Perhaps my biggest beef with the Introduction, however, is that they set out “the reasons for Mormonism’s limited appeal among African Americans” as a “key issue” for the book, yet not a single disaffected member or disinterested investigator is given voice in this book. I realize these people may be harder to find than active African Americans Saints, but I also don’t trust the ability of active Church members (of whatever race) to articulate why the Church doesn’t appeal more to nonmembers.

Tighter editing would have improved the book in other ways as well. Virtually every essay reminds us of the basic history of the ban and that the Church doesn’t record the race of its membership (making research difficult), but then noting that Church records aren’t available to researchers in any case.

As for the essays, Bringhurst presents an interesting history of the Missouri thesis (that is, that the Church limited the rights of people of African descent in order to ease persecution in slave-holding Missouri). However, he points out that we can’t find any instance of Joseph Smith limiting the priesthood, which works against the Missouri thesis. I appreciated his inclusion of Elder Ballard’s statement (from 2002) about the priesthood restriction: “we don’t know . . . It’s difficult to know why all things happen.” Bringhurst then ends his essay with a bombshell (at least, it was news to me):

“Making the situation of Elijah Abel even more ambiguous is that this black priesthood holder served three missions for the Mormon church, the last one in 1883, shortly before his death on December 25, 1884. Even more paradoxical is the fact that Elijah Abel’s son, Enoch, also a Latter-day Saint, was ordained an elder on November 10, 1900, even though Mormon black priesthood denial had been enforced as a widely accepted practice since 1852. Still later, Abel’s grandson, Elijah Abel Jr., was ordained a priest on July 5, 1934, and an elder on September 29, 1935. Such historical information is acknowledged on the momument erected for Elijah Abel and dedicated by Elder Ballard.”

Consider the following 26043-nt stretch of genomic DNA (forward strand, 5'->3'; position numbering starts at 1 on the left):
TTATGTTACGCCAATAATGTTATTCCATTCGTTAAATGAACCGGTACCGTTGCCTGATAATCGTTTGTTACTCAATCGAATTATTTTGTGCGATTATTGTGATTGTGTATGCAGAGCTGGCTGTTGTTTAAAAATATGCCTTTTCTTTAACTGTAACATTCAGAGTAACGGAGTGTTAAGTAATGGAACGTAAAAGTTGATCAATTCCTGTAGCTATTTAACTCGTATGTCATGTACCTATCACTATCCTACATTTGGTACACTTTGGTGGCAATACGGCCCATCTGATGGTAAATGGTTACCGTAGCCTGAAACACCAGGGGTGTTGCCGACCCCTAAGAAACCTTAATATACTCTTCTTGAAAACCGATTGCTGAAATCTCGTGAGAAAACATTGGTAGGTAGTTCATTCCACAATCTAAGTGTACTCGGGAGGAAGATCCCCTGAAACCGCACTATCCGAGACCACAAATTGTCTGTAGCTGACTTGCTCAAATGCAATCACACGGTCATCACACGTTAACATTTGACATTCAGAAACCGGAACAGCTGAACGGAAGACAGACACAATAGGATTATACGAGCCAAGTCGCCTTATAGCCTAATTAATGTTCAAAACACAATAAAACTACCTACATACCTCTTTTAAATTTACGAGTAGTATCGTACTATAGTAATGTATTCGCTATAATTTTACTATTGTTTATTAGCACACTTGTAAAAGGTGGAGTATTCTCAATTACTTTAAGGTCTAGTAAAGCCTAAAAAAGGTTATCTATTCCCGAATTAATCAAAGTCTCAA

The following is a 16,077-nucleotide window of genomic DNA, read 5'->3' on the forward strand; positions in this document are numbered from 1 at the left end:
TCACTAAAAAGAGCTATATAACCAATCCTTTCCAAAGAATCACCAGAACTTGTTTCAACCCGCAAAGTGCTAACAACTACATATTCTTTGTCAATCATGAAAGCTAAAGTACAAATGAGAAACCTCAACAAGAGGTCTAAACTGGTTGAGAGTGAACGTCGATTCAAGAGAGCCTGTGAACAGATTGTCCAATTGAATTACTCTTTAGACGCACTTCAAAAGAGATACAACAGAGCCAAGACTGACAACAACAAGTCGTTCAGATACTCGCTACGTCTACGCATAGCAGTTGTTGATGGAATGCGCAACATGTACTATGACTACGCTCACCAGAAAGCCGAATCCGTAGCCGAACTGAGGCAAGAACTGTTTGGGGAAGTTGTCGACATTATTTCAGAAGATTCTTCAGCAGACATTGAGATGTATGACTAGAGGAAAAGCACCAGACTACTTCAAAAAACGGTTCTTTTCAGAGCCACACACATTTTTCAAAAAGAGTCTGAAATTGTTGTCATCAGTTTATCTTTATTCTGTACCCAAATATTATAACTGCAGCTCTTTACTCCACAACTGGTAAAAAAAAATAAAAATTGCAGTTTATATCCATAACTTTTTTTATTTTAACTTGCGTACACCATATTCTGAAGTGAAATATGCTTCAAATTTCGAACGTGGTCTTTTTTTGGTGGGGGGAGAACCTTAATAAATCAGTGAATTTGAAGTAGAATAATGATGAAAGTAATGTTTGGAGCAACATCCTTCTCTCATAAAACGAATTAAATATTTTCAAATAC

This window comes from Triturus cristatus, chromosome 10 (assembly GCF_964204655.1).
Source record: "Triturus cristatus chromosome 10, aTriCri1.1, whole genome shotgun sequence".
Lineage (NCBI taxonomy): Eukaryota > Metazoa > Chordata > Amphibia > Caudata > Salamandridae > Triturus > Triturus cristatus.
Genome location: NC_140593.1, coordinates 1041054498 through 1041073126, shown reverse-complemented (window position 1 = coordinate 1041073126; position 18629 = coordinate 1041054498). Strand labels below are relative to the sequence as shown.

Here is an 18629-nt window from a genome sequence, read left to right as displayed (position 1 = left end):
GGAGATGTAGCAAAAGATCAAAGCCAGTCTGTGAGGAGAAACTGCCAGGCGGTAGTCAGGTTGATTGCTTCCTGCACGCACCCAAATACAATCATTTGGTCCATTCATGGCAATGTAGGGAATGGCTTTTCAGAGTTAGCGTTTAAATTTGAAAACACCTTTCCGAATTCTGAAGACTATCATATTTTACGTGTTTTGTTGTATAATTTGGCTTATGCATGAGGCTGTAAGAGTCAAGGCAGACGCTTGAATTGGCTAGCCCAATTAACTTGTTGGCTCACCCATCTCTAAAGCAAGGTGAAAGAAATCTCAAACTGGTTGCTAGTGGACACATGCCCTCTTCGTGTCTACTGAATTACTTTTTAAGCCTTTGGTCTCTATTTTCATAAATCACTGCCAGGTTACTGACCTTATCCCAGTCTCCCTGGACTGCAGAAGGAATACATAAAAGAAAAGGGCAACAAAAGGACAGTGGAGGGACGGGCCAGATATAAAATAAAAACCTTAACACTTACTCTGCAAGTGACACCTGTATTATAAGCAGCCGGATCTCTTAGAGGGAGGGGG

Maybe this is common knowledge, but I had never heard of this. It seems the topic of an essay itself (perhaps addressing the larger issue of doctrine and practice and the sometimes imperfect alignment between the two) rather than a concluding paragraph.

In the next essay, (and it pains me that such a thing might be necessary), Alma Allred offers a solid exploration of the scriptures used by ignorant people to justify limitations on African Americans. (Question: Can exegesis correct folk doctrine?)

Ronald G. Coleman and Darius Gray present the personal history of two Saints, Jane Elizabeth Manning James and Len Hope Sr. These histories are inspiring in the best sense and deserve a wide audience. I cannot really fathom the kind of faith shown by people like Len Hope. When he was made unwelcome in his Ohio ward (this is after WWI), he still continued to pay tithing and opened his home to a monthly devotional meeting with the Branch President.

While Jessie L. Embry’s essay strives for a more sociological approach, presenting the case studies of two multigenerational African American families, I found the personal aspects of the story most interesting and, again, an amazing testament to the faith of early African American Saints. After Katherine May attended a ward in New Orleans for three years in the 1960s without anyone speaking to her (can you imagine?), she wrote a letter to President Kimball (!) asking what she needed to do to become a member of the Church. He forwarded her letter to the ward, who sent missionaries, who baptized her.

Armand Mauss’ essay sketching “the extent and limits of progress since 1978″ begins with an important idea (perhaps worthy of its own post):